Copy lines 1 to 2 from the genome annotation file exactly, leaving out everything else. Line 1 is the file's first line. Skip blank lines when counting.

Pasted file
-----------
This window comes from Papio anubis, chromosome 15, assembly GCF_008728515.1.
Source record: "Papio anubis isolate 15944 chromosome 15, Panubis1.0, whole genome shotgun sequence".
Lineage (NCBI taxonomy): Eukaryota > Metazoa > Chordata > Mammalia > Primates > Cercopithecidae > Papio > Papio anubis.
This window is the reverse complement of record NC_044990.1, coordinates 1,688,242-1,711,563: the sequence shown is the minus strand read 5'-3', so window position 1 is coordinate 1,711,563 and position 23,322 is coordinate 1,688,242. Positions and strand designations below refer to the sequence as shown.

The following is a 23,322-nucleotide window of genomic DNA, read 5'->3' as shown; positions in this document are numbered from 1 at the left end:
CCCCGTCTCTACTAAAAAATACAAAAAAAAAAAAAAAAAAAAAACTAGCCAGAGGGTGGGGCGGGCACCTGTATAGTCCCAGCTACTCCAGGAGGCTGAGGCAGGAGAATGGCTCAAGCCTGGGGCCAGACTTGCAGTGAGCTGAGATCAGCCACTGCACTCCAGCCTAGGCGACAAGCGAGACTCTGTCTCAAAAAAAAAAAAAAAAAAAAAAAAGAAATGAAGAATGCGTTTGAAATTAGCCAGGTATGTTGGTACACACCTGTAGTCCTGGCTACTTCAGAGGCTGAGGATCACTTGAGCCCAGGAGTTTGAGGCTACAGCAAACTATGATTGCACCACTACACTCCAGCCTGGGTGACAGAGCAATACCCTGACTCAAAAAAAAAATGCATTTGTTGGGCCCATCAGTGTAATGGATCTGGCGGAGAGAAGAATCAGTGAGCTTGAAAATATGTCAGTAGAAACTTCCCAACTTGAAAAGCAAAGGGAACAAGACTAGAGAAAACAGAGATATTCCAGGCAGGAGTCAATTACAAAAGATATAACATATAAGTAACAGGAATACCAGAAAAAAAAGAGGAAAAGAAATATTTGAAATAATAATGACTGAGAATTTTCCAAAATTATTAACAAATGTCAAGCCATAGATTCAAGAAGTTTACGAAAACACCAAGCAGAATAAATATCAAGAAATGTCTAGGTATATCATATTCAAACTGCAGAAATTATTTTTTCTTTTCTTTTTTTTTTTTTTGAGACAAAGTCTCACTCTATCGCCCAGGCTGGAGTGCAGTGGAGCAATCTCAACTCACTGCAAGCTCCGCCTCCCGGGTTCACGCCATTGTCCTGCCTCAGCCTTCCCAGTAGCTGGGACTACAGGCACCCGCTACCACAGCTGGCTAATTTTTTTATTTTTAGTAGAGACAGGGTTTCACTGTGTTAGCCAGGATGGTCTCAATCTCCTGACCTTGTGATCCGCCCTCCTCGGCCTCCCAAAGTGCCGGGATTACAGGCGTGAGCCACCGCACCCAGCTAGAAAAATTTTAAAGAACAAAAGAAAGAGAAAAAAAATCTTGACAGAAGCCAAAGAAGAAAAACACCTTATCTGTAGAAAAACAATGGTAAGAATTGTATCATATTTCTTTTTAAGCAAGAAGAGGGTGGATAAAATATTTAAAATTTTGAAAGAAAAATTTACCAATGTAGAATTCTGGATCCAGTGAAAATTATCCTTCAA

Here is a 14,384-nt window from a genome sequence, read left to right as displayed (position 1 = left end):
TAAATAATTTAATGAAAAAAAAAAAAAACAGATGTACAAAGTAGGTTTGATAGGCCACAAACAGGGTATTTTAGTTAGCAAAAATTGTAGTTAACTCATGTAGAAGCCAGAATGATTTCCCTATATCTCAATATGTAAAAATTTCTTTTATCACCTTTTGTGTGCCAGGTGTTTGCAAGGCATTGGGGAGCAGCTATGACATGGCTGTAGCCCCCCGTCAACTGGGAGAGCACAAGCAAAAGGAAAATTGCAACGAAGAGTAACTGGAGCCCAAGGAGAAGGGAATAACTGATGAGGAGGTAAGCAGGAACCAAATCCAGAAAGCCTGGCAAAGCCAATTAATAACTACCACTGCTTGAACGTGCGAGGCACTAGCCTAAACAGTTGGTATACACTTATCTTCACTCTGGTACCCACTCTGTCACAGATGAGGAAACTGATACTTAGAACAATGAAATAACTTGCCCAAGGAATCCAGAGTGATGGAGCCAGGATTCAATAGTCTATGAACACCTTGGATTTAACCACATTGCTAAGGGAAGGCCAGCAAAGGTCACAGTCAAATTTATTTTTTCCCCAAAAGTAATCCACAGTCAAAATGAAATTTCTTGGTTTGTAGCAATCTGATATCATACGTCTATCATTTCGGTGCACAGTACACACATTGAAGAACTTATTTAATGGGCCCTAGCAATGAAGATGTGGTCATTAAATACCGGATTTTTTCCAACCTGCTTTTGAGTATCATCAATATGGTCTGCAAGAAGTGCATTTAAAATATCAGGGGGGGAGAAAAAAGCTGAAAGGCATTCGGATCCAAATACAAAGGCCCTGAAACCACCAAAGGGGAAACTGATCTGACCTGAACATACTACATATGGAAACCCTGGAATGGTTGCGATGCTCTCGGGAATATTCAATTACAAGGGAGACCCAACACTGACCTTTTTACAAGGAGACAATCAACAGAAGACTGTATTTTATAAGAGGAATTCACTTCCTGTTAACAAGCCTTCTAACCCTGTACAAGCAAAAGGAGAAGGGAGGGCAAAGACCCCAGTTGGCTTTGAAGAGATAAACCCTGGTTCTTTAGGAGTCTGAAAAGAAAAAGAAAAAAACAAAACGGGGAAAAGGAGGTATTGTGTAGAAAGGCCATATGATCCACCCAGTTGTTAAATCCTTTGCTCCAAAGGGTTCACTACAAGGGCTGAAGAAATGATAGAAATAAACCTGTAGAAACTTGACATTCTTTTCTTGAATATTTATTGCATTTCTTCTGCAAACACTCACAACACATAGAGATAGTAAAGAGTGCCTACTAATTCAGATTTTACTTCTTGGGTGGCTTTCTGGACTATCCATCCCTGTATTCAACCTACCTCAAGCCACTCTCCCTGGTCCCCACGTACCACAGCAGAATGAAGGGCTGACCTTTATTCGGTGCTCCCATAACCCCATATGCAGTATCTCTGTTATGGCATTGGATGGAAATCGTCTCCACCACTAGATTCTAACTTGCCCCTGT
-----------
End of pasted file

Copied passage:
This window comes from Papio anubis, chromosome 15, assembly GCF_008728515.1.
Source record: "Papio anubis isolate 15944 chromosome 15, Panubis1.0, whole genome shotgun sequence".